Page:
Tara Young said...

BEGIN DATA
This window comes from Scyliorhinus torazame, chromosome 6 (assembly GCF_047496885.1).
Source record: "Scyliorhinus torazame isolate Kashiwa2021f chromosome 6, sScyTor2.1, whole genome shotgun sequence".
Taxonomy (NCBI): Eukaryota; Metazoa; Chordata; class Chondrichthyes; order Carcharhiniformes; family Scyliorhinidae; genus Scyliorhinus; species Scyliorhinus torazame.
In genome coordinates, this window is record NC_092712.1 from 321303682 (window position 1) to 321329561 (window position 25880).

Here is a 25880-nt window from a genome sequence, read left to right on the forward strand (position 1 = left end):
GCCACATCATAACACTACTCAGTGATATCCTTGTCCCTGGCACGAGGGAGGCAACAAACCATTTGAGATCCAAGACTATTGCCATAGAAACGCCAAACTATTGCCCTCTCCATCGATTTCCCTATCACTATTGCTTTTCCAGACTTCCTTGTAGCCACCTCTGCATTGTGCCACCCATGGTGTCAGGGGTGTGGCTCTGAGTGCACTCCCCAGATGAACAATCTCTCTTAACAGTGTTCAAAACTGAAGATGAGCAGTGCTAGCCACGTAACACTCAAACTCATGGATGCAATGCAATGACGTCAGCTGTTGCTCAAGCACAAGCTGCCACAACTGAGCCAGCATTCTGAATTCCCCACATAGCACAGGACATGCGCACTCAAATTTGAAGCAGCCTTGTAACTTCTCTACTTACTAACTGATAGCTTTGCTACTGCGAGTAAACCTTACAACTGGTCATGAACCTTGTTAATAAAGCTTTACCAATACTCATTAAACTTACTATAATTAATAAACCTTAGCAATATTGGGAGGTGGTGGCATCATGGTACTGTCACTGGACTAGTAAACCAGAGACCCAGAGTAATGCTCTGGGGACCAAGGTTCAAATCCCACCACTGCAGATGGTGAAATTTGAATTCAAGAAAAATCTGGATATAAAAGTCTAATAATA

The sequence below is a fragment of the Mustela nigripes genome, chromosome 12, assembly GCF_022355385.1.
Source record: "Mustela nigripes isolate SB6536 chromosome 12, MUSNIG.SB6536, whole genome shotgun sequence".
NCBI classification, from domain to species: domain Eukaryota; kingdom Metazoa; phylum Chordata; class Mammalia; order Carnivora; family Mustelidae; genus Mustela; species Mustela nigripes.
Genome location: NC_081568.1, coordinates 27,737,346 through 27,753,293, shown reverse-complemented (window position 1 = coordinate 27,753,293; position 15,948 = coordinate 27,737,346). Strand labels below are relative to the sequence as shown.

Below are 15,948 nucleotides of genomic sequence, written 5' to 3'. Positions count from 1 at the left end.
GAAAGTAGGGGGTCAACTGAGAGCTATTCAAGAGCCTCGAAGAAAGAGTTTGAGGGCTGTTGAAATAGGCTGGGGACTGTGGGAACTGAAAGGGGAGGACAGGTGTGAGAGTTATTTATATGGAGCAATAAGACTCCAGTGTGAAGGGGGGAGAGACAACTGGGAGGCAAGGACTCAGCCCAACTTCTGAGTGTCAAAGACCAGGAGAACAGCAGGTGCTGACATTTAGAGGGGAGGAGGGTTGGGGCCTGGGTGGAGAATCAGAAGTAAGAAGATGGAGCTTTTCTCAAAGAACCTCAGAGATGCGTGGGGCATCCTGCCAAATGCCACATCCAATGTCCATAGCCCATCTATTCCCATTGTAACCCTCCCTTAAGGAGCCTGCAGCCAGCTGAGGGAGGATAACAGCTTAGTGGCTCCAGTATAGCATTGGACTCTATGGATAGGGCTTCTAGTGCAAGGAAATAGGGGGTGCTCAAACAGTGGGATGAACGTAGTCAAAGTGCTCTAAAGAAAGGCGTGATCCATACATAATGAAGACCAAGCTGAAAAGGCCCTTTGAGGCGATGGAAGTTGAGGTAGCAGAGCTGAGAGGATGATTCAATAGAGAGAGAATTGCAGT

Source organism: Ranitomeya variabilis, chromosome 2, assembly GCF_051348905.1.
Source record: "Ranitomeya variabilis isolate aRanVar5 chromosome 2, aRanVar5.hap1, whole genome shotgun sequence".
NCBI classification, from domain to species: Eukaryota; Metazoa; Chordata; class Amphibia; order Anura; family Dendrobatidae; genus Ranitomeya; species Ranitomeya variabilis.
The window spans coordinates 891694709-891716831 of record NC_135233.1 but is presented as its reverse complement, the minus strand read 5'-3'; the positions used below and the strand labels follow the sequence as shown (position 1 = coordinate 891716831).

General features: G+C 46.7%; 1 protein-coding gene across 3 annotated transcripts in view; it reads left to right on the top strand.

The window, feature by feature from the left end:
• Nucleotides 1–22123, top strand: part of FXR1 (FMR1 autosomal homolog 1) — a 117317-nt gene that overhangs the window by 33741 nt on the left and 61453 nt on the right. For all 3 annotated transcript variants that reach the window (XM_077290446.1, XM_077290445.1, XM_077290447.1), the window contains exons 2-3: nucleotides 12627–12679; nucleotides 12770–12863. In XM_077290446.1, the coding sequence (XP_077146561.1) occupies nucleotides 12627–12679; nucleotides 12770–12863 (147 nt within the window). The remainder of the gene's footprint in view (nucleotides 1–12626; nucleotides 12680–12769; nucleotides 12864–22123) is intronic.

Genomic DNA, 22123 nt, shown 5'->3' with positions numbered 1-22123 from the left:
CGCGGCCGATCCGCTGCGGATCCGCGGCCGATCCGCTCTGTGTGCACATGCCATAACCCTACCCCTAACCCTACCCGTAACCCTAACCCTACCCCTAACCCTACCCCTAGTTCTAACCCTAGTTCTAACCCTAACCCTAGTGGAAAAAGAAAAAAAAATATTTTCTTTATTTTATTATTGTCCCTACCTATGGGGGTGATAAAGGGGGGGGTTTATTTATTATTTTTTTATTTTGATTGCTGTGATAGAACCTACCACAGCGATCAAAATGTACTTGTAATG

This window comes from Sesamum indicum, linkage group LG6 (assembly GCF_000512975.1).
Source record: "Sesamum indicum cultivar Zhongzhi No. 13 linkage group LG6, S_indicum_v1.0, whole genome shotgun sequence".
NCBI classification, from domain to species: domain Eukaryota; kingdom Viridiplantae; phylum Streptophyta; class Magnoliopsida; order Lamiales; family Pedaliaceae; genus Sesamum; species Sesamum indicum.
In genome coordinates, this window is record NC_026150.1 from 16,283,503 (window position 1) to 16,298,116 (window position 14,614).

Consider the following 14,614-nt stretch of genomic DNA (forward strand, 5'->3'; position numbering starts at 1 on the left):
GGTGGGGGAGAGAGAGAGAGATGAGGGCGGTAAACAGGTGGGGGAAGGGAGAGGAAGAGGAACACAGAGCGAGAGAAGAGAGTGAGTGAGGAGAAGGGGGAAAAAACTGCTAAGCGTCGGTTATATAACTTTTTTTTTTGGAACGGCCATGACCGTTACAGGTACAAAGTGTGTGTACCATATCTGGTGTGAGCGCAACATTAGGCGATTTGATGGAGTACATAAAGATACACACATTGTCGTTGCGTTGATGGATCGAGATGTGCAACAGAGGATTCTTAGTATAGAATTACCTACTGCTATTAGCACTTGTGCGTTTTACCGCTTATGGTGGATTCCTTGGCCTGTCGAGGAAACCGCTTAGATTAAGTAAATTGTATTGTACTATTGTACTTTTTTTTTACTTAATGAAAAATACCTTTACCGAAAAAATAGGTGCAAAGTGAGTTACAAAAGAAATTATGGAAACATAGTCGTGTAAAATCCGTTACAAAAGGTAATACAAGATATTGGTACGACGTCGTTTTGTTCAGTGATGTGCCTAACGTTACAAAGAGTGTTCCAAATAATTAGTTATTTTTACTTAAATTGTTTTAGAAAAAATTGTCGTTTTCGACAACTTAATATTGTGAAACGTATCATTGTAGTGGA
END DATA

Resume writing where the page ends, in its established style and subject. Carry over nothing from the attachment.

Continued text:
I do not believe that solitary confinement should be indefinite. However, I do not think that solitary confinement is "cruel and unusual punishment." There needs to be a way to stop and restrict the prisoners so that they cannot cause chaos with the other prisoners or hurt other prisoners. Since the prisoners broke laws and ended up in prison, they have lost some of their rights, so citing the 8th amendment does not carry much weight. Solitary confinement might not rehabilitate people and there should be methods of rehabilitating prisoners. The solitary confinement may strike enough fear or dread of being alone as Monica said, to cause them to behave when they are not in solitary confinement and prevent them from being sent back. I believe that solitary confinement should continue to be used in prisons.